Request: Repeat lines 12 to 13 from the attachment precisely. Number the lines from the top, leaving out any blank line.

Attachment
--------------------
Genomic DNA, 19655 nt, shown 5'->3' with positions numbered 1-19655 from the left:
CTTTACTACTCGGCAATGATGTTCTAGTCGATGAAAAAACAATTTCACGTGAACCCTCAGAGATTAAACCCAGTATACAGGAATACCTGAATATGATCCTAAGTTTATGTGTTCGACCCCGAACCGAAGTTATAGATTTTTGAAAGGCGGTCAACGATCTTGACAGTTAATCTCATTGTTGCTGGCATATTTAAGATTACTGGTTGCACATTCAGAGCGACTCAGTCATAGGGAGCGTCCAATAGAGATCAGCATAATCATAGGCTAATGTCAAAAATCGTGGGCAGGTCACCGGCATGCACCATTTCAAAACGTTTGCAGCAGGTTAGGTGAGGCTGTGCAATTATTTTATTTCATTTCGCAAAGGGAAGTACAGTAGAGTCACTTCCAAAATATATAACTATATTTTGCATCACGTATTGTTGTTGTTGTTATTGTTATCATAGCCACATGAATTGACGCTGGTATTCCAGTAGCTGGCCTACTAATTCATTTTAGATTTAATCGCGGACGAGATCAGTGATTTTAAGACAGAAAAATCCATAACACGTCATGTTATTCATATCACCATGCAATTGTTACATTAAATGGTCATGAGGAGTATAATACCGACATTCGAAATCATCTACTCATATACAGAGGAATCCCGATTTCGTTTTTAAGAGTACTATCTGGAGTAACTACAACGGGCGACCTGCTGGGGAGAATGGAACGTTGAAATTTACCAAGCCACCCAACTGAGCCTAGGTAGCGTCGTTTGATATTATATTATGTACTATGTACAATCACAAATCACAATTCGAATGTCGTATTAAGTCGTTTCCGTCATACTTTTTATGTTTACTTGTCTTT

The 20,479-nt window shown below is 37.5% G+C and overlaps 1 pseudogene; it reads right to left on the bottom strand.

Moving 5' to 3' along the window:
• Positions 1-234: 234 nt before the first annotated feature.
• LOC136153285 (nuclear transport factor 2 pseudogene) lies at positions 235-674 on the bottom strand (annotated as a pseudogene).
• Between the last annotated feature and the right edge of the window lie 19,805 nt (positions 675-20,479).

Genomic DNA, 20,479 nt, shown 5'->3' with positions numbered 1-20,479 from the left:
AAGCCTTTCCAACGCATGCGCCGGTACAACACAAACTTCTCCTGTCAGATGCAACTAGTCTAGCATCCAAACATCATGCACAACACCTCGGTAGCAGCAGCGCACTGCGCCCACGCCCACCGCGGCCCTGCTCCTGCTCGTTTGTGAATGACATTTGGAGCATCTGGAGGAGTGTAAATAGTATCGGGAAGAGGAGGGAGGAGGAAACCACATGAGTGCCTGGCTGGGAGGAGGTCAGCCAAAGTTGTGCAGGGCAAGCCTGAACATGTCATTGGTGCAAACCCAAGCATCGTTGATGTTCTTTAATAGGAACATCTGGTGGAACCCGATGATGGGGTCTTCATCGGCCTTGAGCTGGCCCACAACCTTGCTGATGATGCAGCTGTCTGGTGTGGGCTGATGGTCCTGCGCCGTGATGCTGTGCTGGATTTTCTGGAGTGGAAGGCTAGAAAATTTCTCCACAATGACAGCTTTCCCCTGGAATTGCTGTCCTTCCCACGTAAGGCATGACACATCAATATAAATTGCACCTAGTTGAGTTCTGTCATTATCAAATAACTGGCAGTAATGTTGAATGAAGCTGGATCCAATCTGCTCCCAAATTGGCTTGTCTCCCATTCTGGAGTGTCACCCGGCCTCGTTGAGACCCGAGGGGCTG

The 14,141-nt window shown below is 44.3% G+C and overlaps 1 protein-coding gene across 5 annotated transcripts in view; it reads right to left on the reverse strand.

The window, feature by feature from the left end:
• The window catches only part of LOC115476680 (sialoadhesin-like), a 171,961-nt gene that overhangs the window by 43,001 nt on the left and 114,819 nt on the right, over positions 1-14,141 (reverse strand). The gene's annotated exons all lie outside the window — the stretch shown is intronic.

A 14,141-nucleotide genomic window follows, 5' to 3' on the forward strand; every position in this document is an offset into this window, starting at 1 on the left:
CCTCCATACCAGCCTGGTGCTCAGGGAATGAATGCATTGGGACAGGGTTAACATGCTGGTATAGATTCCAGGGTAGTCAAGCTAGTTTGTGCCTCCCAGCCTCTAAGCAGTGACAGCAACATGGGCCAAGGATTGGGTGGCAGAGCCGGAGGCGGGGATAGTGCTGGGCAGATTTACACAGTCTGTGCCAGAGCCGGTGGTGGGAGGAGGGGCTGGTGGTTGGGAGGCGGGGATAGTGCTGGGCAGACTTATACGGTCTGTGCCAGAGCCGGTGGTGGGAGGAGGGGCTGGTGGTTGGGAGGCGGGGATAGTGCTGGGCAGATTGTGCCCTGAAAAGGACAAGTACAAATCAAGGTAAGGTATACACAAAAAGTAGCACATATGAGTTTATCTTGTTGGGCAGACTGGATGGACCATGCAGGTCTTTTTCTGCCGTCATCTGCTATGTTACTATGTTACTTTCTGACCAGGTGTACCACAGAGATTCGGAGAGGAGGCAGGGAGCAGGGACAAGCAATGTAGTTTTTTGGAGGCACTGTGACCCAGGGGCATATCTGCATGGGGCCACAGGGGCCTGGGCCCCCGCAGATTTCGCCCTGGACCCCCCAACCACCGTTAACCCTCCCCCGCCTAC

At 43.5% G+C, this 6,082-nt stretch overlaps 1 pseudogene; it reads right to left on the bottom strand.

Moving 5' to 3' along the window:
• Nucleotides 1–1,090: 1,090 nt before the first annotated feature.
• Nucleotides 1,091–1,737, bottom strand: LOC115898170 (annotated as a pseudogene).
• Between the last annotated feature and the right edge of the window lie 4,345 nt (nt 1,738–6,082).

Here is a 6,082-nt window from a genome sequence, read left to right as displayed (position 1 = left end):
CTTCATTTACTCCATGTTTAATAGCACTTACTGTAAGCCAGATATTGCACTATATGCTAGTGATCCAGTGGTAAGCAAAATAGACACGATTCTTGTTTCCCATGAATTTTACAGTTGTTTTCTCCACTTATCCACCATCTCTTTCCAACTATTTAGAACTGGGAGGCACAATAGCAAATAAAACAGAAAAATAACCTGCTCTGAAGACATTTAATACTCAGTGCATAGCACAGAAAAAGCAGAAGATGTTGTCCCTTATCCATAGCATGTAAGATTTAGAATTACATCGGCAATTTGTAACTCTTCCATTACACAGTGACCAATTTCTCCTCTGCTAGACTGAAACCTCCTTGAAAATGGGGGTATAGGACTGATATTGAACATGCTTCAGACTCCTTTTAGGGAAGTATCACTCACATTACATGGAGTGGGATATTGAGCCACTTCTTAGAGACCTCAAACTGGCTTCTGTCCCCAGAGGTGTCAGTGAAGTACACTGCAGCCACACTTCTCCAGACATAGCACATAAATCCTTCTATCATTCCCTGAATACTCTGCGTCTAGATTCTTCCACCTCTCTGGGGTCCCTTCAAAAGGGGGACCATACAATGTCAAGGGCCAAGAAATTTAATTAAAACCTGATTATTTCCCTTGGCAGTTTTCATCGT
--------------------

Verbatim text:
• The window catches only part of LOC115476680 (sialoadhesin-like), a 171,961-nt gene that overhangs the window by 43,001 nt on the left and 114,819 nt on the right, over positions 1-14,141 (reverse strand). The gene's annotated exons all lie outside the window — the stretch shown is intronic.

A 14,141-nucleotide genomic window follows, 5' to 3' on the forward strand; every position in this document is an offset into this window, starting at 1 on the left: